Ted Leung on the air
Ted Leung on the air: Open Source, Java, Python, and ...
Thu, 10 Jul 2003
Yukihiro Matsumoto: "The Power and Philosophy of Ruby"
Matz, the author of Ruby talked about the philosophy that he used to design Ruby He told us he was inspired by Samuel R. Delany's babel-17, which described an artificial language that was so powerful that it could brainwash its users. Some of his key ideas:
  1. Choosing good names
    If you give a good name for a concept 80% of design is done already. We have to care about every name we name (progs, files, mods, vars...)
  2. Understanding humanity
    Man is not a machine. If you are a machine you can just talk to the machine directly (imagine modem carrier negotioation sounds). The history of languages is the history of abusing (machine) power.

    Build a stress graph of languages. Total stress (area under the curve) is important, but maximum stress at any given point is important too.

    When you see repeated errors, you have to do something. Consistency helps to form common sense. Creativity is hindered by arbitrary restriction

    Simplicity is NOT a goal: Things too simple are difficult and Things too complex are difficult

    Principle of succinctness: Fred Brooks - people can generate the same number of lines of code per day, regardless of language

  3. Embedding Hidden Messages
    There's more than one way to do it, but language can encourage one by making it more comfortable than others. Examples from Ruby:
    • Ruby supports mixins not multiple inheritance, hidden message: multiple inheritance is bad.
    • Ruby has global variables but you must prefix them with $. Code with too many $'s is ugly, indicating a problem with your code.
    • Dangerous methods have ! in name, because of side effects. This forces you to recognize that you are doing something side-effecting.
[16:50] | [computers/programming] | # | TB | F | G | 0 Comments | Other blogs commenting on this post
OSCON: Mitchell Kapor "Open Source on the Mainstream Desktop"
Kapor's (pronounced Kay-poor) keynote was about a study that OSAF commissioned to study the prospects for Linux on the Desktop. The base conculusion of that study is that Linux will gain non-trivial market share of the deskstop, but that it will take a while to do it. This will be driven by the public sector, and by countries outside the US. He also announced some things that OSAF is going to try to do to accelerate this process.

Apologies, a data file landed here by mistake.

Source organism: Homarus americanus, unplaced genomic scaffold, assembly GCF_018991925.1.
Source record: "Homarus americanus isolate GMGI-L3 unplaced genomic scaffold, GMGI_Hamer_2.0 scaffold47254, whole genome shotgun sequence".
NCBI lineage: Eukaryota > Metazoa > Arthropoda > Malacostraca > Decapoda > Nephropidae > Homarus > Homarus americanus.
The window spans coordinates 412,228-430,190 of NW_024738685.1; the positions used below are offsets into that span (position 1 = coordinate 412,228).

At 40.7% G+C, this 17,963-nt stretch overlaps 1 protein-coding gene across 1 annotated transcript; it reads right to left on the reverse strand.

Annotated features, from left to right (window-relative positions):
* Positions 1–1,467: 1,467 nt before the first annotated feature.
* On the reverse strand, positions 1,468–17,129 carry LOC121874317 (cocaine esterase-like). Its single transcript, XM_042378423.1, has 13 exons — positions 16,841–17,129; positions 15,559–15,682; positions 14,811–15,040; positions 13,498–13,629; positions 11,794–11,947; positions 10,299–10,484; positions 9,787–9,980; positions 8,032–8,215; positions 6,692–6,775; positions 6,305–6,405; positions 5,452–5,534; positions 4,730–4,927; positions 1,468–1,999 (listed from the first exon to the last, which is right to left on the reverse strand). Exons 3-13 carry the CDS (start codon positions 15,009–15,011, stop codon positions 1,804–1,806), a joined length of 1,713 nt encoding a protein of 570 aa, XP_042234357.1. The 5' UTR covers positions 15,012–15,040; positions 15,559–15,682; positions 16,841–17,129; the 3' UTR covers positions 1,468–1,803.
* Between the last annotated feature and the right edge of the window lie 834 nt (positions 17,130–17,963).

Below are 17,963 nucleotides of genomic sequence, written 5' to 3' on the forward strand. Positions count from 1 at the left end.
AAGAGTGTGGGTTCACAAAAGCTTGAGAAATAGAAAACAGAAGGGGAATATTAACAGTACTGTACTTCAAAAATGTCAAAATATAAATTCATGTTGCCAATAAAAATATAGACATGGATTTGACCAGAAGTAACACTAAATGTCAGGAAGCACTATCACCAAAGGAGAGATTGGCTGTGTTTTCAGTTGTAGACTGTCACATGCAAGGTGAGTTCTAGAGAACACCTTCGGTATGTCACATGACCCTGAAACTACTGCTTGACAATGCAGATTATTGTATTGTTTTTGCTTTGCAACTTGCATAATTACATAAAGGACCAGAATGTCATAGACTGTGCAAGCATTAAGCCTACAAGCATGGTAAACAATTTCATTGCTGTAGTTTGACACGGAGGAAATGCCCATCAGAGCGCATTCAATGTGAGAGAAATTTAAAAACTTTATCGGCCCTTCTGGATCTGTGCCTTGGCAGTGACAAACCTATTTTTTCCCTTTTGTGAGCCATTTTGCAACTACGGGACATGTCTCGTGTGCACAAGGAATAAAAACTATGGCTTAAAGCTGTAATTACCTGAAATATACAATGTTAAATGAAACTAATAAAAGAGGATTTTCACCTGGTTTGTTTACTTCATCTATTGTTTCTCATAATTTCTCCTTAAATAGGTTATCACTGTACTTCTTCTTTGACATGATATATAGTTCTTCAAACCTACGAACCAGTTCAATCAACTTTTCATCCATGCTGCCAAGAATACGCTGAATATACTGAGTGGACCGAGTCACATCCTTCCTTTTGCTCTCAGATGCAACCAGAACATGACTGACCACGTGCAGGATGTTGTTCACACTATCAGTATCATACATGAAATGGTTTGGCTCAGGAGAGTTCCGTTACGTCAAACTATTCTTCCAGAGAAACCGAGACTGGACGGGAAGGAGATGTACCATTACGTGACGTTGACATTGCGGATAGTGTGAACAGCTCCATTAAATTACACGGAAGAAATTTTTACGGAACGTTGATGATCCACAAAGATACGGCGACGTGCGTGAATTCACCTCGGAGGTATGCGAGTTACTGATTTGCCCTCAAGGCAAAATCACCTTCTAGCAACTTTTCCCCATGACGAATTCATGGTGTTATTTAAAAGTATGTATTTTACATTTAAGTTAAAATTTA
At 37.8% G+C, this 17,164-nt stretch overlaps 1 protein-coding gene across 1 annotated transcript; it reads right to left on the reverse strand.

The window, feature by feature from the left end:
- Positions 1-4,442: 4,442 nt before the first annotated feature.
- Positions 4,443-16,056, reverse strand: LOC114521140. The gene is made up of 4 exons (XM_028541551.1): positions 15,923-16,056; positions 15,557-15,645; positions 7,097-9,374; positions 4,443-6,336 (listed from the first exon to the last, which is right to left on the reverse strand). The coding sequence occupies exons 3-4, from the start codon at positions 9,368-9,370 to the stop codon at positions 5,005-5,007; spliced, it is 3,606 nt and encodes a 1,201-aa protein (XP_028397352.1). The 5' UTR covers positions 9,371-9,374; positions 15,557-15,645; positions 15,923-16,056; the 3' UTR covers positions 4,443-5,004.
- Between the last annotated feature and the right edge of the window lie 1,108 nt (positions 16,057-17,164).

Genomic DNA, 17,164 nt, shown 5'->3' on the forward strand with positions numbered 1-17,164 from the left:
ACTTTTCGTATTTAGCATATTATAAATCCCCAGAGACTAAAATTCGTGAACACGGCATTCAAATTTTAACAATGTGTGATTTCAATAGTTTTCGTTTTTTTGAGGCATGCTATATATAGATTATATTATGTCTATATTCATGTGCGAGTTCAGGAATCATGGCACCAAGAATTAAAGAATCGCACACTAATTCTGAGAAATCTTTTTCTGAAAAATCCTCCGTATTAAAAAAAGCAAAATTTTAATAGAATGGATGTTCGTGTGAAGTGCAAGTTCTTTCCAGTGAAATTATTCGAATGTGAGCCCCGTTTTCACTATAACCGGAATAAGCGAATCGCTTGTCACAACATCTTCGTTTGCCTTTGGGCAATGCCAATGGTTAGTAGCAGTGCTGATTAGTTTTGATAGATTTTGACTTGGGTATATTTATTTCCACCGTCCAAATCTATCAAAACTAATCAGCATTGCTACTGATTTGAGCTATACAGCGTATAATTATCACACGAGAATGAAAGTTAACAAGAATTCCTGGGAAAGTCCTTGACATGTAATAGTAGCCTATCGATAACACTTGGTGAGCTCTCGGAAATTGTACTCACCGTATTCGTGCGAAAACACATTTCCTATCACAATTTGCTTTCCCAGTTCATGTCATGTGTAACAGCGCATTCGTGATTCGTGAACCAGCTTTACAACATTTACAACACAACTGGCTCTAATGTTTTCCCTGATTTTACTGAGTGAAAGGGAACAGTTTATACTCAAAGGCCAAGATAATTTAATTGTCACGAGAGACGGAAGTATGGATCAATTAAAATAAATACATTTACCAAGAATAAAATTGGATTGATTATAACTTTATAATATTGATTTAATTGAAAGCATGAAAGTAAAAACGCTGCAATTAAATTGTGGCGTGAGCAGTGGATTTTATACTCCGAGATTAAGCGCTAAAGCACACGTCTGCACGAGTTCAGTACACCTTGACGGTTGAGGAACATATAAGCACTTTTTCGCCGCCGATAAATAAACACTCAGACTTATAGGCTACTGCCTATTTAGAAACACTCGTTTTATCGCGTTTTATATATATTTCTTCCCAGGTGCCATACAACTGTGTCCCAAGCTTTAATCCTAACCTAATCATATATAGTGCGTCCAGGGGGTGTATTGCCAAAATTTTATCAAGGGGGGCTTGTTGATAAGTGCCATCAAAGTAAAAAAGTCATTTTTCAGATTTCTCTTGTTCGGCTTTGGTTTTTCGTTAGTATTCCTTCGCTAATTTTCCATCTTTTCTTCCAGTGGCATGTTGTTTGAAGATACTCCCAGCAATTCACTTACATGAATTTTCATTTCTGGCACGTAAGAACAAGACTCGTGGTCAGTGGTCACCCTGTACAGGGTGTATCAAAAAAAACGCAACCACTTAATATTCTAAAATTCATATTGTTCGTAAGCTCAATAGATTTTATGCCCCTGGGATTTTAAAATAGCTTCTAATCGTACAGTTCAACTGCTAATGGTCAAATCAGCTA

[16:26] | [computers/open_source/osaf] | # | TB | F | G | 0 Comments | Other blogs commenting on this post
OSCON: Grab Bag
I'm going to do the rest of the talks and activities in this post because I'm tired and it's late.

Alex Martelli: "The Template Method Design Pattern in Python"
I got to this talk late because I had a long break talk with Danese Cooper from Sun and Daniel Steinberg from O'Reilly regarding java.net. There are some people at Sun who get open source and Danese is definitely one of them. More on this later after I have a chance to think about it. The discussion also include James Duncan Davidson, and I stuck around just to say hi and find out more about his move to Portland.

The net effect was that I missed the first 2/3 of Martelli's talk which was a bummer because I've been very impressed by his posts in comp.lang.python. By the time I got there, he was talking about using introspection in the abstract base class of the template method pattern to selectively execute methods in the subclasses.